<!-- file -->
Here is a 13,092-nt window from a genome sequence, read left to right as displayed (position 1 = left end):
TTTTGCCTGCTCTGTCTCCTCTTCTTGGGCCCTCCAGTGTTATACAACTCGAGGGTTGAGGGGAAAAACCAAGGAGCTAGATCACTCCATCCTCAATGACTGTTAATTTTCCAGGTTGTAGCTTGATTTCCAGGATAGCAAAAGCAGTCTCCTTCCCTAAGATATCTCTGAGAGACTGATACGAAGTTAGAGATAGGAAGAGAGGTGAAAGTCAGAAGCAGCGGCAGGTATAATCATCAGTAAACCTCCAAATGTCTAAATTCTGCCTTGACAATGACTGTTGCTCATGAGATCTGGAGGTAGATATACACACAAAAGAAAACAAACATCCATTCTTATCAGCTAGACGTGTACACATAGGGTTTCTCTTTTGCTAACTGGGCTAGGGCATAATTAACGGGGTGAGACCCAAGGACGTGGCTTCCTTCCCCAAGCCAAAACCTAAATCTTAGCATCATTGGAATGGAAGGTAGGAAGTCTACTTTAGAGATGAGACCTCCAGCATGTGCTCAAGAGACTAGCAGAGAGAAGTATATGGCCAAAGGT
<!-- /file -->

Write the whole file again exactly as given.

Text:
Here is a 13,092-nt window from a genome sequence, read left to right as displayed (position 1 = left end):
TTTTGCCTGCTCTGTCTCCTCTTCTTGGGCCCTCCAGTGTTATACAACTCGAGGGTTGAGGGGAAAAACCAAGGAGCTAGATCACTCCATCCTCAATGACTGTTAATTTTCCAGGTTGTAGCTTGATTTCCAGGATAGCAAAAGCAGTCTCCTTCCCTAAGATATCTCTGAGAGACTGATACGAAGTTAGAGATAGGAAGAGAGGTGAAAGTCAGAAGCAGCGGCAGGTATAATCATCAGTAAACCTCCAAATGTCTAAATTCTGCCTTGACAATGACTGTTGCTCATGAGATCTGGAGGTAGATATACACACAAAAGAAAACAAACATCCATTCTTATCAGCTAGACGTGTACACATAGGGTTTCTCTTTTGCTAACTGGGCTAGGGCATAATTAACGGGGTGAGACCCAAGGACGTGGCTTCCTTCCCCAAGCCAAAACCTAAATCTTAGCATCATTGGAATGGAAGGTAGGAAGTCTACTTTAGAGATGAGACCTCCAGCATGTGCTCAAGAGACTAGCAGAGAGAAGTATATGGCCAAAGGT